Why do these ice ages occur?  There are several causes, but basically, we all know that the earth is tilted on its axis at about 23 degrees.  This is what causes seasons – the sun’s light is more direct in winter and less direct in summer.  However, not only is the earth titled on its axis but it also wobbles a bit on its axis.  Thus, at some periods of time it isn’t at 23 degrees but instead is 24 degrees.  This shift in the axis changes the angle of sunlight enough such that parts of the hemisphere receive much less sunlight and therefore do not melt the snow every year.  The wobble then wobbles back and the snow begins to melt again.  It is not just this wobble that creates ice ages (atmospheric conditions and continental drift do as well) but over the past 200,000 years or so, this is what has happened.  There will be another ice age in the earth’s future, it is just a matter of time.

One of the consequences of the ice age is that it changes global sea levels.  When water freezes, it expands.  Thus, if you take a glass of water and freeze it, it will take up more room in the glass when it is frozen then when it is in liquid form.  As a result, with these ice ages, water levels receded and connected various land bridges.  The United Kingdom was connected to the rest of Europe, Japan was connected to Far East Asia, and Alaska was connected to Siberia.  This was the land bridge that native American ancestors crossed and populated the western hemisphere down all the way into South America (the last continent to be populated, other than Antarctica which doesn’t count).  When the ice melted, these land pathways resubmerged beneath the waters of the oceans.

What strikes me is how rapidly climate patterns can shift.  Researchers have measured carbon dioxide levels in ice and have been able to detect shifts in global temperatures.  It doesn’t always take a century or two for rapid shift to occur, but sometimes can occur in a couple of decades (!).  I’m not sure how accurate that is or if I am misremembering, but it does give one pause to think.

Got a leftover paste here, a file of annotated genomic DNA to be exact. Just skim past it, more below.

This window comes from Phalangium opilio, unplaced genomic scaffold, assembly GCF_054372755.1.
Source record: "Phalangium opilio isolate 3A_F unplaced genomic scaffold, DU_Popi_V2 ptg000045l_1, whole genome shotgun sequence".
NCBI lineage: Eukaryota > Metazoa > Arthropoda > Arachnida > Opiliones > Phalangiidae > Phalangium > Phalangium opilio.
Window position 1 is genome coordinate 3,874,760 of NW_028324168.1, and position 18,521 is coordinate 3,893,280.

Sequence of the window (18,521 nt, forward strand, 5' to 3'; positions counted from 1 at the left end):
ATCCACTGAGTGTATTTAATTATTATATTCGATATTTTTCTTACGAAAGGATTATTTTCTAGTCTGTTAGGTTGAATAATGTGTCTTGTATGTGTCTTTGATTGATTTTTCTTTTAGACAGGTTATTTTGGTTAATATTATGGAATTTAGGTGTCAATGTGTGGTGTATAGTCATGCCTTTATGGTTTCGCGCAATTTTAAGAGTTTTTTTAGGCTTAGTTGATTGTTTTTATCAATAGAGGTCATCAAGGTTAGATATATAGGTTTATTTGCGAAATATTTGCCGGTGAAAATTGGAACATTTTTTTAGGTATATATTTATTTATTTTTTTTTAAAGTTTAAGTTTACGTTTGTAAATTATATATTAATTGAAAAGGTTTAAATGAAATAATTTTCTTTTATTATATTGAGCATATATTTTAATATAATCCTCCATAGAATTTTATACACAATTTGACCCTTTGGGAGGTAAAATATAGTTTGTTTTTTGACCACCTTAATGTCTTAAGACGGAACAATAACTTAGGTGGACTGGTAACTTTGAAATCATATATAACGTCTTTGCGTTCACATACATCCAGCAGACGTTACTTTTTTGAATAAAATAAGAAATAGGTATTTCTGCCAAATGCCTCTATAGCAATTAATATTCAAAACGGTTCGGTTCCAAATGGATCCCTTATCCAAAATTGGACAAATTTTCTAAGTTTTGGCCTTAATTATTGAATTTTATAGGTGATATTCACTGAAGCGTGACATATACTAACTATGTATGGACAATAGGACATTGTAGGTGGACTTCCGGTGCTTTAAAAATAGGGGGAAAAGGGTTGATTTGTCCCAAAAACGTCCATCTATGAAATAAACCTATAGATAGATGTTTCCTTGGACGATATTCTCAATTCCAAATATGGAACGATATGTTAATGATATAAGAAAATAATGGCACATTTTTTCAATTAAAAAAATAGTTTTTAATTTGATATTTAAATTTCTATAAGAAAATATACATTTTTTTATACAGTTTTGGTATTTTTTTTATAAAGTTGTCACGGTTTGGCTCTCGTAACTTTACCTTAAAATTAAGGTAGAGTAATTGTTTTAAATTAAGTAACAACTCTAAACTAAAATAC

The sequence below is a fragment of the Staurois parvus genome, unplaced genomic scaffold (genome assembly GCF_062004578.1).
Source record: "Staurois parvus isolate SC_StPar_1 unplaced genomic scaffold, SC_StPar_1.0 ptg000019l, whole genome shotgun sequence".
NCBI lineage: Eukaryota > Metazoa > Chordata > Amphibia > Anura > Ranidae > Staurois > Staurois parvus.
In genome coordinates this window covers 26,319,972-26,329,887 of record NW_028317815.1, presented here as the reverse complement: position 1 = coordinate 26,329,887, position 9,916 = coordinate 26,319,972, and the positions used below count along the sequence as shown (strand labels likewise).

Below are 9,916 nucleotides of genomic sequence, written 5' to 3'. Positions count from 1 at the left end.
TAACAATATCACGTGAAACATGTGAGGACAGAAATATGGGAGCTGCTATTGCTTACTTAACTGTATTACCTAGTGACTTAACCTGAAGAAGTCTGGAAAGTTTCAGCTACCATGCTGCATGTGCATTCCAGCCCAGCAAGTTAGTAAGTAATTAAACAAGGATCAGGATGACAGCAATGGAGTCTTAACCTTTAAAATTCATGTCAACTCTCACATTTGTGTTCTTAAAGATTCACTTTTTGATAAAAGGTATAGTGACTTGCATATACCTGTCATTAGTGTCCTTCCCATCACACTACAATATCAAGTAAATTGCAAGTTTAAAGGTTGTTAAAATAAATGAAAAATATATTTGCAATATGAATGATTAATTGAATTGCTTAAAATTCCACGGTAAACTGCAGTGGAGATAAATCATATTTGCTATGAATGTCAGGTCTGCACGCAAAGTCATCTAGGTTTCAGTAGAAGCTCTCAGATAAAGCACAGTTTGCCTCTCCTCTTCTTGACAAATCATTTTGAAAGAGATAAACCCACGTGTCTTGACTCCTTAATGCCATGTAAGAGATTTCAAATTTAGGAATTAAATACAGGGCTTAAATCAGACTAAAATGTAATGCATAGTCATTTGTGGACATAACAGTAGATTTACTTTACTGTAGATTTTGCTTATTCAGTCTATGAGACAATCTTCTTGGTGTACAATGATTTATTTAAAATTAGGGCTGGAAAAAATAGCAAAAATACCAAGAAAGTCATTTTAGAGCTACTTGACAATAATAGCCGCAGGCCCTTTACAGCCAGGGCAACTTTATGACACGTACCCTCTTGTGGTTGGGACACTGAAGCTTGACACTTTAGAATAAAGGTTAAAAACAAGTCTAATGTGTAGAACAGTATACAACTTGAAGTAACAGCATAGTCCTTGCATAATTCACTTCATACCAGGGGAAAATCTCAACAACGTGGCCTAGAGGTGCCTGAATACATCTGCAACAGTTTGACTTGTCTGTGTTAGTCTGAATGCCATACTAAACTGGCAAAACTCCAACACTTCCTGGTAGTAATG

However, what struck me even more about earth geology is how opportunistic life on the planet really is.  Weather patterns change and life takes advantage of it (we move continents).  Ice forms and creates massive topological changes in the face of the earth and people move around.  But more than that, life is also very fragile.  There have been several mass extinctions that have occurred in the planet’s history.  There are at least 3 – the one that wiped out the dinosaurs (if memory serves me) wiped out 70% of all species.  However, there was an earlier one that wiped out 96% of all species.  But in each case, the large species are eradicated but a remnant survives… and life starts all over again.  It doesn’t always look the same as before as geological conditions allow different kinds to survive and evolve.  Notice any dinosaurs around?

Finally, what also struck me was the thought that we humans as a species are (probably) screwed.  The earth’s climate is going to change again.  Since the Industrial Revolution, the earth has been warming up and we have been accelerating it.  However, even if we moved to stop global warming, all that would happen is that we are postponing the inevitable (kind of like how I resisted moving into my condo but in the end that is what I ended up doing).  The earth is going to warm up whether we like it or not and when it does, the climate will shift.  History has shown that when the climate shifts, larger species don’t handle it very well.  Now, we are intelligent primates so maybe we’ll have a shot, but it’s a long shot.

The good news is that by the time that happens, everyone reading this post right now will be dead so we don’t really have to worry about how it will affect us in the here and now.  Maybe by that time we’ll have invented technology that will allow us to survive in very warm environments or we’ll have evacuated the planet.  I guess I’ll never know.

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For months I have been thinking about canceling my cable TV subscription and just getting Netflix.  But I have never done it.  I figured I would do so as soon as I moved.